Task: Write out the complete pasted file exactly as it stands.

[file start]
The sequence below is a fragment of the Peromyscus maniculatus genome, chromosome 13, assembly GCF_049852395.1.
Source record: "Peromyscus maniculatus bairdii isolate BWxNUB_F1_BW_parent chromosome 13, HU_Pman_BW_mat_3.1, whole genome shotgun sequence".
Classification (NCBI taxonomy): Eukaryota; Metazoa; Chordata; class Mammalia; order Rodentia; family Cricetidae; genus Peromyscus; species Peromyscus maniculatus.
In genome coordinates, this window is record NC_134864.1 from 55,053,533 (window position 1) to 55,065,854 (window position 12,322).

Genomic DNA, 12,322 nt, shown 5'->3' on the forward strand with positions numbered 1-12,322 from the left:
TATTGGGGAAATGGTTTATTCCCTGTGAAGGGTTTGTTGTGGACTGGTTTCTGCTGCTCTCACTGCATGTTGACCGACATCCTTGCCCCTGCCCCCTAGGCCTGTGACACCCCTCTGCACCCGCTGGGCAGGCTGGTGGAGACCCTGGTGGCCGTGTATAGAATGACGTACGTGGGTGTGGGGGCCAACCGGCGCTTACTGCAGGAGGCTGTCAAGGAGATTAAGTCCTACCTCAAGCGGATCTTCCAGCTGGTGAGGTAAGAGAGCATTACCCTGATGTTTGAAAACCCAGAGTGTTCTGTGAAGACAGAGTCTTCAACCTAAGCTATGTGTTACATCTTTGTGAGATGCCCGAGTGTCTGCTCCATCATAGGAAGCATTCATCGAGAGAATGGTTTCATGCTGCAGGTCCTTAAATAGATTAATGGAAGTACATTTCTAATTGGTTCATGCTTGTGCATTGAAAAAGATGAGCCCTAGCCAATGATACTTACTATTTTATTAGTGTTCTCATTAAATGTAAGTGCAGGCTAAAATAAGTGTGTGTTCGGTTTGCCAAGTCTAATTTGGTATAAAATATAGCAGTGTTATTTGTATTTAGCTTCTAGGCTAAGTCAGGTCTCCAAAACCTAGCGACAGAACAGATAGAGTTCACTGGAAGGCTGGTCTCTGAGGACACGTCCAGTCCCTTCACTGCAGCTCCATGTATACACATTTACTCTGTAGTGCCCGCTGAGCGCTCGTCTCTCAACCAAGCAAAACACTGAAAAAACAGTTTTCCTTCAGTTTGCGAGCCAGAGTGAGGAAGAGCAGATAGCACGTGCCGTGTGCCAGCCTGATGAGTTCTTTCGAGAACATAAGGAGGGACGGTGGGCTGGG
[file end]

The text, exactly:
The sequence below is a fragment of the Peromyscus maniculatus genome, chromosome 13, assembly GCF_049852395.1.
Source record: "Peromyscus maniculatus bairdii isolate BWxNUB_F1_BW_parent chromosome 13, HU_Pman_BW_mat_3.1, whole genome shotgun sequence".
Classification (NCBI taxonomy): Eukaryota; Metazoa; Chordata; class Mammalia; order Rodentia; family Cricetidae; genus Peromyscus; species Peromyscus maniculatus.
In genome coordinates, this window is record NC_134864.1 from 55,053,533 (window position 1) to 55,065,854 (window position 12,322).

Genomic DNA, 12,322 nt, shown 5'->3' on the forward strand with positions numbered 1-12,322 from the left:
TATTGGGGAAATGGTTTATTCCCTGTGAAGGGTTTGTTGTGGACTGGTTTCTGCTGCTCTCACTGCATGTTGACCGACATCCTTGCCCCTGCCCCCTAGGCCTGTGACACCCCTCTGCACCCGCTGGGCAGGCTGGTGGAGACCCTGGTGGCCGTGTATAGAATGACGTACGTGGGTGTGGGGGCCAACCGGCGCTTACTGCAGGAGGCTGTCAAGGAGATTAAGTCCTACCTCAAGCGGATCTTCCAGCTGGTGAGGTAAGAGAGCATTACCCTGATGTTTGAAAACCCAGAGTGTTCTGTGAAGACAGAGTCTTCAACCTAAGCTATGTGTTACATCTTTGTGAGATGCCCGAGTGTCTGCTCCATCATAGGAAGCATTCATCGAGAGAATGGTTTCATGCTGCAGGTCCTTAAATAGATTAATGGAAGTACATTTCTAATTGGTTCATGCTTGTGCATTGAAAAAGATGAGCCCTAGCCAATGATACTTACTATTTTATTAGTGTTCTCATTAAATGTAAGTGCAGGCTAAAATAAGTGTGTGTTCGGTTTGCCAAGTCTAATTTGGTATAAAATATAGCAGTGTTATTTGTATTTAGCTTCTAGGCTAAGTCAGGTCTCCAAAACCTAGCGACAGAACAGATAGAGTTCACTGGAAGGCTGGTCTCTGAGGACACGTCCAGTCCCTTCACTGCAGCTCCATGTATACACATTTACTCTGTAGTGCCCGCTGAGCGCTCGTCTCTCAACCAAGCAAAACACTGAAAAAACAGTTTTCCTTCAGTTTGCGAGCCAGAGTGAGGAAGAGCAGATAGCACGTGCCGTGTGCCAGCCTGATGAGTTCTTTCGAGAACATAAGGAGGGACGGTGGGCTGGG